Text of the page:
Moth Flies have a number of different names. Moth Flies are also called “drain flies,” “filter flies,” or “sewer flies,” ick! There’s a reason moth flies have such, er, interesting names. Moth flies and their larvae love to hang around drains, faucets, sewers, and filters. These grayish or dark creatures (moth fly) have hundreds of fine hairs covering the wings and the body. You can find moth flies resting indoors with their wings held over their bodies, like a roof. They can be found resting on bathroom walls and around drain-like surfaces. The larvae are less than ¼ of an inch long. They have small suction discs along their bellies to help suction to slippery, mucky, surfaces. They have a distinct head and a somewhat flattened body. They do not have legs.
Moth fly larvae feed on the gelatinous film found in pipes, faucets, and other areas of bathroom sinks, tubs, toilets, and kitchen sinks. Moth flies develop through four stages: egg, larvae, pupa, and adult. Moth flies have many generations each year and they occur anytime of the year in moist coastal regions – indoors and outdoors. Moth flies are common outdoors during the winter and spring months in California – mainly the interior areas.
If you want to avoid a moth fly infestation, you can use several management methods. You should screen windows and doors and reduce moisture and organic debris. To keep moth flies from multiplying, fix leaking plumbing immediately. You should also clean muck that collects in drains or under dripping taps, and brush or wash away slime under drain plugs, screens, and inside the top of drainpipes, above the water level in the J-trap. Biological control, such as Bacillus thuringiensis (Bt), can be effective as well as insecticides. Bt is a naturally occurring bacterial disease of insects that are also the active ingredient in some insecticides. Bt is considered safe to people and nontarget species. Insecticides can be used outdoors, but they are not recommended for use in the home. Visit your local hardware store, home and garden store or retail superstore for insecticide options.
What About Millipedes?
If you’ve spotted a furry but wormy creature racing across your kitchen or bathroom floor on what appears to more than 100 legs, chances are it wasn’t really a worm. While it’s easy to mistake these leggy creatures for worms due to their elongated segmented-like bodies, the more accurate you are at identifying them, the better you will be at controlling a possible infestation. This worm-like creature can pass for a worm if you’re not paying attention, but the truth is, it’s actually an immature millipede.
When millipedes first hatch, they only have around three pairs of legs, giving the appearance of a worm. Keep in mind that the millipede’s legs multiply rather rapidly. Additional millipede legs grow after each molt. Millipede eggs are either white, creamy yellow, or brown. They are smooth and spherical, and toughly 0.4 mm in diameter. Because of a sticky secretion, millipede eggs adhere in clusters. Millipede larvae are smaller than adults, of course.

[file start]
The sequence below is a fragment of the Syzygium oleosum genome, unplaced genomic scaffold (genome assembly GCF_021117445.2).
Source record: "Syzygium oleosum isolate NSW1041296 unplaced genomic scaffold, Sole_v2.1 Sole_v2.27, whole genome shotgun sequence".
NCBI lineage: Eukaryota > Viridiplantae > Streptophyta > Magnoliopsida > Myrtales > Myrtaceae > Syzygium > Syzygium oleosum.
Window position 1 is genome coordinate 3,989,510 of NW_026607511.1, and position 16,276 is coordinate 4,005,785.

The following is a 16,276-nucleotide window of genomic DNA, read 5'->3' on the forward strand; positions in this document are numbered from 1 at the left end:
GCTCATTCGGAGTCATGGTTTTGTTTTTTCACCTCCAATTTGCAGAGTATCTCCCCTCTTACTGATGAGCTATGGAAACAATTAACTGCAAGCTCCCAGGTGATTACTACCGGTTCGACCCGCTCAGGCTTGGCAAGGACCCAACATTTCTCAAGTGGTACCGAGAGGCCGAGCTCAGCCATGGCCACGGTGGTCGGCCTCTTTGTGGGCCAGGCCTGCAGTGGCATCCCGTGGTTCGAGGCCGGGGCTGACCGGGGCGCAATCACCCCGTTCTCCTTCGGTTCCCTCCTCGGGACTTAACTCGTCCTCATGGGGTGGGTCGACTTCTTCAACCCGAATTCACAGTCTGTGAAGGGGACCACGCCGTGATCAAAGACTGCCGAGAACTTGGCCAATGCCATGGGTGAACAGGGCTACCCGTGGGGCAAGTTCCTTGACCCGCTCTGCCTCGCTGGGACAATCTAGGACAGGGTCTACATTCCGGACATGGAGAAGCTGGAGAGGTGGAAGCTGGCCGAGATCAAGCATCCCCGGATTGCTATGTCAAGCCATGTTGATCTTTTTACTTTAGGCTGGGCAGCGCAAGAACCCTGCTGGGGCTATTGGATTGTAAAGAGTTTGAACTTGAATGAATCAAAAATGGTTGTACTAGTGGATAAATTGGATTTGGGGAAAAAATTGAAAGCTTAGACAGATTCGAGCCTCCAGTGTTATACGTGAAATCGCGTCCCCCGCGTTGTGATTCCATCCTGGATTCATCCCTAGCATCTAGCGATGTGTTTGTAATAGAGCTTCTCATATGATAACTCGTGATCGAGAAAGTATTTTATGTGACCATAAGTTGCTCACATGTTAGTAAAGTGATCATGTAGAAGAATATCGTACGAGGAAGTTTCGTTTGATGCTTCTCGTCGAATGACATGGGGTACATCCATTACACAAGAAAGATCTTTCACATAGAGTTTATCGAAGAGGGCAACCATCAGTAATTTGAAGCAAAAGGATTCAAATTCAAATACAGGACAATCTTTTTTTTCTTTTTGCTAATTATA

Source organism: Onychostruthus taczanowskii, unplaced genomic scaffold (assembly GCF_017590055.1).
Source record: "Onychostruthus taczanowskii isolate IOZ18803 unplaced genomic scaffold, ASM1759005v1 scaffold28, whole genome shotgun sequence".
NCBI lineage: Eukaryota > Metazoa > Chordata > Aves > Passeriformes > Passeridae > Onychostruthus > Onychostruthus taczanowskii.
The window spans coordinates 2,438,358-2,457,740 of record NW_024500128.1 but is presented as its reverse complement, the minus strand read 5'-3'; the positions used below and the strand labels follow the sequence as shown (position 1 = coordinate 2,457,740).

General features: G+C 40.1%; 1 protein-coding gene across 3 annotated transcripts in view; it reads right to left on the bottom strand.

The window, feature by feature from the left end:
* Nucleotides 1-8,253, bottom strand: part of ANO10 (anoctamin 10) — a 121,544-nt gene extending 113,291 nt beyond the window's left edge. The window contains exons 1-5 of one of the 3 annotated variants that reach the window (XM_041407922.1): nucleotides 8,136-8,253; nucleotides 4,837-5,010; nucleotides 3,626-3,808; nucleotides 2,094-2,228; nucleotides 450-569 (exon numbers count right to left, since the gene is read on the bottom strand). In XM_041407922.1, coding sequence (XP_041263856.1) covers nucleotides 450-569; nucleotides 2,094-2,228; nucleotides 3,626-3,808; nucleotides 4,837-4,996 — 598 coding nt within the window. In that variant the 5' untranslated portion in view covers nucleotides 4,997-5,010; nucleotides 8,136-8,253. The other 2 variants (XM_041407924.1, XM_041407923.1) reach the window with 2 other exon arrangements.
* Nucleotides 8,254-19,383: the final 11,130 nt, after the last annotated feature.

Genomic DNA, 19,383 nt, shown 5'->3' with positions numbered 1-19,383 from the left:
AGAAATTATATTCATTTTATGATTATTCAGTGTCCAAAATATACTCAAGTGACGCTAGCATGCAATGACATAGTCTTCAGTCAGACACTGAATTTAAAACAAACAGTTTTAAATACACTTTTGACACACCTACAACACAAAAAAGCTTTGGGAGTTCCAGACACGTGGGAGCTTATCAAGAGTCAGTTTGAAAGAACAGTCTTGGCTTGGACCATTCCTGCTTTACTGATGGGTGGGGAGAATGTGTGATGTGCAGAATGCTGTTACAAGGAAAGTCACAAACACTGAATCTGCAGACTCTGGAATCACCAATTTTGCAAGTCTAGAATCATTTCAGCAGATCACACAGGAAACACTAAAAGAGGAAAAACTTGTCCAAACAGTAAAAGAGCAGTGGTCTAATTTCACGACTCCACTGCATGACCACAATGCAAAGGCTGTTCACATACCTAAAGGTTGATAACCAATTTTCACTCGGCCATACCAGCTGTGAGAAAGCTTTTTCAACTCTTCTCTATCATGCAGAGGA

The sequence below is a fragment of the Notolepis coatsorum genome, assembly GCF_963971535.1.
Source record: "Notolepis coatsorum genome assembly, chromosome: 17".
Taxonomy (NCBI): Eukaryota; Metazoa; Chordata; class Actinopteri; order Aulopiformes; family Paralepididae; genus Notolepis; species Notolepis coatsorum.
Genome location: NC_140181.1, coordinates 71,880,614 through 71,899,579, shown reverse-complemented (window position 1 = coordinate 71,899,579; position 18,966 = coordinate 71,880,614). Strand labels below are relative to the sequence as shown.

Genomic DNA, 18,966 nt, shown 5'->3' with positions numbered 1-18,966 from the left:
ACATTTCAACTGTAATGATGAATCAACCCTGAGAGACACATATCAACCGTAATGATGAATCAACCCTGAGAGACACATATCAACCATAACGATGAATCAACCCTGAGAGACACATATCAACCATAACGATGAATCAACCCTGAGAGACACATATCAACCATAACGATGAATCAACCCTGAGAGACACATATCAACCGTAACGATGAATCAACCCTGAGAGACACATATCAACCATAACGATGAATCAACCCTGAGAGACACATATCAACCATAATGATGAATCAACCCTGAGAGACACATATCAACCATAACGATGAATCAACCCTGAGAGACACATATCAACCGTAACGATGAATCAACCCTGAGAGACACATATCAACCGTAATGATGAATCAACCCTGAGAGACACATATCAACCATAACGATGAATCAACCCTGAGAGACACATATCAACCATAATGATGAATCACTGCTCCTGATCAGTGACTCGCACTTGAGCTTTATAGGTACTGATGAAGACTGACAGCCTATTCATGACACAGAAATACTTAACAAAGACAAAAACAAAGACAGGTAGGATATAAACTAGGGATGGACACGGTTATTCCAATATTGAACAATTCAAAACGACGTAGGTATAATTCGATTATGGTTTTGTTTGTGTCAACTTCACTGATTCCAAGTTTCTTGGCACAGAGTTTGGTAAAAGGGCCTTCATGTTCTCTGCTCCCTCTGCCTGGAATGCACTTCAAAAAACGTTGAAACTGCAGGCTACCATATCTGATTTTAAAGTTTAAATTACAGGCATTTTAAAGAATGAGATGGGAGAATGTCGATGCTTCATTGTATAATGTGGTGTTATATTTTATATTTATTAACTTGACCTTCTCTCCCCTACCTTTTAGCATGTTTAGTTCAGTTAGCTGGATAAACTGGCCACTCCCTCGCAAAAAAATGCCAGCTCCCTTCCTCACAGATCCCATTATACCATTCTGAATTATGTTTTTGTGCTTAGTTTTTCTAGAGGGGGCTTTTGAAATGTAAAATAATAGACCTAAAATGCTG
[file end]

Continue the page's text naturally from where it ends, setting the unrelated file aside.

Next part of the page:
Adult millipedes range in color from gray to brown. These anthropods are worm-like with cylindrical bodies. They are typically 13 to 38 mm long with a pair of short antennae. The adult millipede has at least 30 pairs of legs, although it can look like they have much more. So much more that the millipede earned the nicknames “thousand-legged worm,” “thousand-legged spider,” and “hundred-legged worm.” Millipedes have a large number of segments with at least two legs attached to most body segments. While it may look like millipedes mover at warp speed, they actually move very slowly as their legs move in a wave-like motion.
Although millipedes and centipedes may look alike at first glance, a second look will reveal many differences. Centipedes have flattened bodies and a pair of long, slender antennae. They also have a pair of claws just behind the head. Centipedes have roughly 15 pairs of long legs and only one pair on most of its body segments. Centipedes are the faster of the two, so they are tougher to catch.
Millipedes (and centipedes) live in just about every part of the world. Millipedes prefer to live in dark, damp places, while centipedes prefer places where they can hunt for insects and spiders. The millipede prefers to eat moist, decaying organic matter. Chances are, most people will come across a millipede and not a centipede, specifically the greenhouse millipede.
The types of millipedes and centipedes that enter homes usually do not bite. This doesn’t mean that these anthropods are welcome visitors. If you see many of them in a short period, they can become a nuisance.
Outdoor millipedes feed on vegetation and they can do plenty of damage to turf. Fortunately, there are many ways to control them.
One of the easiest ways to control millipede populations is to take away their food and shelter source. If you destroy their feeding and breeding grounds they will hunt for another place to dine and reproduce. Other ways to control millipede populations in the home is to repair (seal) splits and cracks in foundation walls, and around doors, basement windows, and similar openings. Properly ventilated basements and crawl spaces are a turn off for millipedes (and centipedes) as well. And finally, some basic cleaning should help as well. If you remove food sources, clean, repair cracks, and destroy all food and shelter sources and you still see a millipede or two here and there, you can try chemical control. Visit any hardware or home and garden retailer to browse through a number of effective options.
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